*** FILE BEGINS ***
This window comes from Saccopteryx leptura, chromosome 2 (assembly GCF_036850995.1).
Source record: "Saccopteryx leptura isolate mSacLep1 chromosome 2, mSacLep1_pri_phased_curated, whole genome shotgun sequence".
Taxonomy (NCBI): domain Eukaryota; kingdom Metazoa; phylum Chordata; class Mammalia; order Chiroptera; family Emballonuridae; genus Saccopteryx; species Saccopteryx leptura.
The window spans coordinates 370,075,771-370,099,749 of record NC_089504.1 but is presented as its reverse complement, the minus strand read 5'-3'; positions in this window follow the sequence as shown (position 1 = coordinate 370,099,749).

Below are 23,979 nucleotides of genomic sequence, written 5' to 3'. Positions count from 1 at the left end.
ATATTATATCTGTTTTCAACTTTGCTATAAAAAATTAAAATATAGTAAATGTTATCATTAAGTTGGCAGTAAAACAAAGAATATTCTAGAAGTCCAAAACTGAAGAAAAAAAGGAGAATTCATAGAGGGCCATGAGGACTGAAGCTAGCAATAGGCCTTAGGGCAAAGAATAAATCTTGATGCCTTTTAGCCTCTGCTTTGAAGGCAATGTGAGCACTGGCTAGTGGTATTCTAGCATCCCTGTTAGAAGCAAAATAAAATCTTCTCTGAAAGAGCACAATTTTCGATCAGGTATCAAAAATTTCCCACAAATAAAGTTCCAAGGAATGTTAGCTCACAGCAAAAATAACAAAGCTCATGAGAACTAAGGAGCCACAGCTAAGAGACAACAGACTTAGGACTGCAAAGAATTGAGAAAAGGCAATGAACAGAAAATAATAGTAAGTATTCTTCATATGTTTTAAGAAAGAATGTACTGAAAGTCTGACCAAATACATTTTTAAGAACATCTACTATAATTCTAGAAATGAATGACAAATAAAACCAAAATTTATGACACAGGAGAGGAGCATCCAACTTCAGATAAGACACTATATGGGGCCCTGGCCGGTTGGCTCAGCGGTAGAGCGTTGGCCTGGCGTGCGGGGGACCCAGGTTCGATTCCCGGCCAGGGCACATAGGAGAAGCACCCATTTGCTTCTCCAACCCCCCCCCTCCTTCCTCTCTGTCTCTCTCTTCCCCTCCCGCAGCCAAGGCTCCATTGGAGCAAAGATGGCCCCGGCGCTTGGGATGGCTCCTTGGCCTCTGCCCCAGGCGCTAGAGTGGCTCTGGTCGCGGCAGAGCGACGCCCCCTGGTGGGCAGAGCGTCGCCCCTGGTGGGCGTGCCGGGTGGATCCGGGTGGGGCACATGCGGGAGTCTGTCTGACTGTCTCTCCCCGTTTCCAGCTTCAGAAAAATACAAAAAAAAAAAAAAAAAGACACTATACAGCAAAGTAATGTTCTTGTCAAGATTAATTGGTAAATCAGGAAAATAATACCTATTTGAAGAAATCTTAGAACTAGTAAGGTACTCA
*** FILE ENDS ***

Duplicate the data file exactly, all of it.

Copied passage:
This window comes from Saccopteryx leptura, chromosome 2 (assembly GCF_036850995.1).
Source record: "Saccopteryx leptura isolate mSacLep1 chromosome 2, mSacLep1_pri_phased_curated, whole genome shotgun sequence".
Taxonomy (NCBI): domain Eukaryota; kingdom Metazoa; phylum Chordata; class Mammalia; order Chiroptera; family Emballonuridae; genus Saccopteryx; species Saccopteryx leptura.
The window spans coordinates 370,075,771-370,099,749 of record NC_089504.1 but is presented as its reverse complement, the minus strand read 5'-3'; positions in this window follow the sequence as shown (position 1 = coordinate 370,099,749).

Below are 23,979 nucleotides of genomic sequence, written 5' to 3'. Positions count from 1 at the left end.
ATATTATATCTGTTTTCAACTTTGCTATAAAAAATTAAAATATAGTAAATGTTATCATTAAGTTGGCAGTAAAACAAAGAATATTCTAGAAGTCCAAAACTGAAGAAAAAAAGGAGAATTCATAGAGGGCCATGAGGACTGAAGCTAGCAATAGGCCTTAGGGCAAAGAATAAATCTTGATGCCTTTTAGCCTCTGCTTTGAAGGCAATGTGAGCACTGGCTAGTGGTATTCTAGCATCCCTGTTAGAAGCAAAATAAAATCTTCTCTGAAAGAGCACAATTTTCGATCAGGTATCAAAAATTTCCCACAAATAAAGTTCCAAGGAATGTTAGCTCACAGCAAAAATAACAAAGCTCATGAGAACTAAGGAGCCACAGCTAAGAGACAACAGACTTAGGACTGCAAAGAATTGAGAAAAGGCAATGAACAGAAAATAATAGTAAGTATTCTTCATATGTTTTAAGAAAGAATGTACTGAAAGTCTGACCAAATACATTTTTAAGAACATCTACTATAATTCTAGAAATGAATGACAAATAAAACCAAAATTTATGACACAGGAGAGGAGCATCCAACTTCAGATAAGACACTATATGGGGCCCTGGCCGGTTGGCTCAGCGGTAGAGCGTTGGCCTGGCGTGCGGGGGACCCAGGTTCGATTCCCGGCCAGGGCACATAGGAGAAGCACCCATTTGCTTCTCCAACCCCCCCCCTCCTTCCTCTCTGTCTCTCTCTTCCCCTCCCGCAGCCAAGGCTCCATTGGAGCAAAGATGGCCCCGGCGCTTGGGATGGCTCCTTGGCCTCTGCCCCAGGCGCTAGAGTGGCTCTGGTCGCGGCAGAGCGACGCCCCCTGGTGGGCAGAGCGTCGCCCCTGGTGGGCGTGCCGGGTGGATCCGGGTGGGGCACATGCGGGAGTCTGTCTGACTGTCTCTCCCCGTTTCCAGCTTCAGAAAAATACAAAAAAAAAAAAAAAAAGACACTATACAGCAAAGTAATGTTCTTGTCAAGATTAATTGGTAAATCAGGAAAATAATACCTATTTGAAGAAATCTTAGAACTAGTAAGGTACTCA